The decline in workforce participation has played out differently by level of educational attainment. Nationally, only 6 percent of prime-age males (ages 25-54) holding a bachelor’s degree or more are outside the labor force; but for those with a high school diploma or less, non-participation has risen to 17 percent. Few statistics make a better case about the need to boost the education and skills of the American workforce. The disruption of work from technology is not a futuristic concern. In Oregon, 13 percent of prime-age males were not working in 2016. See Figure 5.

The bottom line: Future disruption of technology appears pointed at low- and middle-wage workers and rural communities that are already struggling; it will also disproportionately impact prime-age males. While no one expects half of jobs in the Portland area or 60 percent of jobs along the coast to disappear overnight, even a continued drift in this direction poses significant challenges.

The absence of work — or even the pursuit of it — is a harsh reality for many in Oregon and across the nation. A dynamic economy has left too many people behind, and growing frustrations and fears are reflected in an unstable political environment. Improving conditions for people hit hardest by automation and globalization will be critical to return to a more stable and broadly prosperous era.

Oregon is well served in many respects by being on the frontier of these matters with innovative companies and organizations defining this new future. Oregon should seize business opportunities that come with the expected onslaught of disruptive technologies. However, for Oregonians to be able to broadly share in future prosperity, it is critical that the state and region redouble their efforts to boost the skills of workers who will face the ever more complex future of work.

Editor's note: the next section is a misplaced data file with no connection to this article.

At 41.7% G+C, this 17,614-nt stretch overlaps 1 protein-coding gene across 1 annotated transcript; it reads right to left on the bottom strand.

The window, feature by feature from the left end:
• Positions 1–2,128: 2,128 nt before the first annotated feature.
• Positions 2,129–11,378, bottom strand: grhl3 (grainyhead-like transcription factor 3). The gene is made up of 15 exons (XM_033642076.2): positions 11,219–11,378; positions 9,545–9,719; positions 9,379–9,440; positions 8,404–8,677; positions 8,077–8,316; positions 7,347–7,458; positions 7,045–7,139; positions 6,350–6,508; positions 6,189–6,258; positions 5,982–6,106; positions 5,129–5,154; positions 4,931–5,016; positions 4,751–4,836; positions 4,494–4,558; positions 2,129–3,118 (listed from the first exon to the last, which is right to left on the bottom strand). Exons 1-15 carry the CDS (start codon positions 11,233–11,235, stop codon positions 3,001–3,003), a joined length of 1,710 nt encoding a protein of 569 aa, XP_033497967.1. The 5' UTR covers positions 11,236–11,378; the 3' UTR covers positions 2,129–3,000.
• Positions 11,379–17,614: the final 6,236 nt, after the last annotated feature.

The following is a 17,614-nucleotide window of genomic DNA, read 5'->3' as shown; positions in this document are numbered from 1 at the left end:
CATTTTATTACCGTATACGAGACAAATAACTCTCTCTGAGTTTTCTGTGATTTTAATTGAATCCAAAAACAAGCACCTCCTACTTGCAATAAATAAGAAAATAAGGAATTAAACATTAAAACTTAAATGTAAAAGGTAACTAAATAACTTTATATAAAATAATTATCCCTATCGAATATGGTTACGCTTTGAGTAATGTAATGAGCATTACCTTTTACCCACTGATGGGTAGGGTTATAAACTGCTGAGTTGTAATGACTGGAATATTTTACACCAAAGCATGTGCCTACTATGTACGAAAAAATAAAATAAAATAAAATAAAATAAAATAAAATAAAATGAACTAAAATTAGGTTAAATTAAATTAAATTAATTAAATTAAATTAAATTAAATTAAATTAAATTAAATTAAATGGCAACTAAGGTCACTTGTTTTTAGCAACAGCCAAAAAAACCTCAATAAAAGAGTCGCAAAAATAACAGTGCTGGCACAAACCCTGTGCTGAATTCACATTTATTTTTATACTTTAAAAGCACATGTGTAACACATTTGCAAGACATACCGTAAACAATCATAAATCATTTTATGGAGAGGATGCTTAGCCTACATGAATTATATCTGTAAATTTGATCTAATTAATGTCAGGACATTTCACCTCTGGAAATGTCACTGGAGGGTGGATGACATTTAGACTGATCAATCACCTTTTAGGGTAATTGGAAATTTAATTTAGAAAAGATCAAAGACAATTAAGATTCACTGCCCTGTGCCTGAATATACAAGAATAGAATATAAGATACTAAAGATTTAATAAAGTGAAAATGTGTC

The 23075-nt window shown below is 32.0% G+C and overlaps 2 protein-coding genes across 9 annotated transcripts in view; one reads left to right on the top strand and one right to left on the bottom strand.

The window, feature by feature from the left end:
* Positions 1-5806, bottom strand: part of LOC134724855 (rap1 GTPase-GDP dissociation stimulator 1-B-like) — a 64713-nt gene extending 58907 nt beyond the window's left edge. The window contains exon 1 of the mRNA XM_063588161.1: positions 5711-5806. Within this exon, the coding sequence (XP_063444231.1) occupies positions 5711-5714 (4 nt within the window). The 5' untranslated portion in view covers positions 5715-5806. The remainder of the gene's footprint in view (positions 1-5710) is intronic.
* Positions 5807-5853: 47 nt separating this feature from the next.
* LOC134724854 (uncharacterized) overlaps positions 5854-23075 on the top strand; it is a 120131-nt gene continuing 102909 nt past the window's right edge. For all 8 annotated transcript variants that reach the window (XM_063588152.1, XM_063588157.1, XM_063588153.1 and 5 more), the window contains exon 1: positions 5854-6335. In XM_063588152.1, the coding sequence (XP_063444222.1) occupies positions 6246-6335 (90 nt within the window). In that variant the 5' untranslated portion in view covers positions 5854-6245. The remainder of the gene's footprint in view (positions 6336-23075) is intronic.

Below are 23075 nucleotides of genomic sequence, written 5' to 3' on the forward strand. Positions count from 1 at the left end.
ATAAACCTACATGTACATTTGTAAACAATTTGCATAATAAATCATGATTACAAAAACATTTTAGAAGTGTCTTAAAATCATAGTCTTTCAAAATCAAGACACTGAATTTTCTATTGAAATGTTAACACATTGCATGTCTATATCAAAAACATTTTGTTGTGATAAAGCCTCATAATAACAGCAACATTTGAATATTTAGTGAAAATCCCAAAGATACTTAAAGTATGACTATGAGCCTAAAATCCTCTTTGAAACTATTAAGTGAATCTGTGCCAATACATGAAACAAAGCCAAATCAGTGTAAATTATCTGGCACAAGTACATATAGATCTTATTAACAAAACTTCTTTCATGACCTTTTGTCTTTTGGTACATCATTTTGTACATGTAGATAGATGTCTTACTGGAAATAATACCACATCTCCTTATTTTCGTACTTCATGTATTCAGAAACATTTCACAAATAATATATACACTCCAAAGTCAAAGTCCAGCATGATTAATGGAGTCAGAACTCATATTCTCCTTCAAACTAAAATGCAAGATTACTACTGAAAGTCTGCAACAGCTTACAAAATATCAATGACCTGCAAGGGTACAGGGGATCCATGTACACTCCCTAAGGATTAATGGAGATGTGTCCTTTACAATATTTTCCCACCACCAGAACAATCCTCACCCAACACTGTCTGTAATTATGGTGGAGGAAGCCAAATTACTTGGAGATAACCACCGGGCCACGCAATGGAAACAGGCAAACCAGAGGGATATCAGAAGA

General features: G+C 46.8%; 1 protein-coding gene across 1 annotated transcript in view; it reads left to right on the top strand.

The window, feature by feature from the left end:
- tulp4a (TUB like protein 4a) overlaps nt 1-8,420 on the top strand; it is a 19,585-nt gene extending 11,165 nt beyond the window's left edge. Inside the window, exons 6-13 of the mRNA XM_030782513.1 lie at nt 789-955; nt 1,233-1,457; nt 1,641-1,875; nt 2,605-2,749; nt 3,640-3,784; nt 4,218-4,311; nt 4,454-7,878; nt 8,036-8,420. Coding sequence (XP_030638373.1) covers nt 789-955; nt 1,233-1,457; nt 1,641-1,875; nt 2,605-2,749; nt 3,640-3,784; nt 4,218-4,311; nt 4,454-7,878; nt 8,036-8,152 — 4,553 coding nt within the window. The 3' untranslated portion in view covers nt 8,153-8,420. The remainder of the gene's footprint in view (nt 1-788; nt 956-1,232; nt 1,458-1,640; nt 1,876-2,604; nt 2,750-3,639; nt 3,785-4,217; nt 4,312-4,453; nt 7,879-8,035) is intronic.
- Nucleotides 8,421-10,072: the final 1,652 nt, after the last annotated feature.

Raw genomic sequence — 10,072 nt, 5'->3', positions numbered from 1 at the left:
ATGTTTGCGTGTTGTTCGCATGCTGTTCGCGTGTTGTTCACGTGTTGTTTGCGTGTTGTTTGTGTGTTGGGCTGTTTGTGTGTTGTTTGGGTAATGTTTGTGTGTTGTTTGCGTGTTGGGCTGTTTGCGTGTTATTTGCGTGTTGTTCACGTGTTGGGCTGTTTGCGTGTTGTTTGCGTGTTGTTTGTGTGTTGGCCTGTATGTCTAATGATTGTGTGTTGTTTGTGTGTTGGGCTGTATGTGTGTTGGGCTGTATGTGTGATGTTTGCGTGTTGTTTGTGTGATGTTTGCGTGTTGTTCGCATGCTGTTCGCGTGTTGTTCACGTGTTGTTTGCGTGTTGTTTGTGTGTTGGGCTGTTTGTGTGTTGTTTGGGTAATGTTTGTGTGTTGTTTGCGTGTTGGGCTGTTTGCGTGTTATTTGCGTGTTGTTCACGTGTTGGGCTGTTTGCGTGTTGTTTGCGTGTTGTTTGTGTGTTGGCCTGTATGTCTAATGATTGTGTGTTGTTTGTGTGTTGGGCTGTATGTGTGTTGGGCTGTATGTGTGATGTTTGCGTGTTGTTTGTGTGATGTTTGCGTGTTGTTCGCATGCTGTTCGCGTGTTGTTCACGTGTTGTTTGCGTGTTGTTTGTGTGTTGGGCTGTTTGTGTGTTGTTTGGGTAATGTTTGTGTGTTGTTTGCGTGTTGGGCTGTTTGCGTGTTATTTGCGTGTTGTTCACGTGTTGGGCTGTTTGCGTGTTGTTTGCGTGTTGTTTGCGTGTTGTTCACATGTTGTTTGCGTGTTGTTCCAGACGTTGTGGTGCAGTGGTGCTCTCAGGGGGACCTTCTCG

The case of Techno-Optimists

The case of Techno-Optimists


Techno-optimists believe that technological innovation will and should move quickly, focusing on the economic growth potential from the adoption of new technologies.
The case of Techno-Pessimists

The case of Techno-Pessimists


Techno-pessimists believe that technological innovations will and should be adopted more slowly, allowing for social and economic adaptation similar to what we have seen in the past.
Companies Automating in Oregon

Companies Automating in Oregon


Find out how some companies in Oregon are innovating, using automation to be more productive and gain a competitive advantage.
What it All Means

What it All Means


Learn what automation means for the future of Oregon and what policymakers need to do to embrace this innovation and the state’s increasing population.

This report was funded through a generous grant from Bank of America.

Thank you to our coalition partners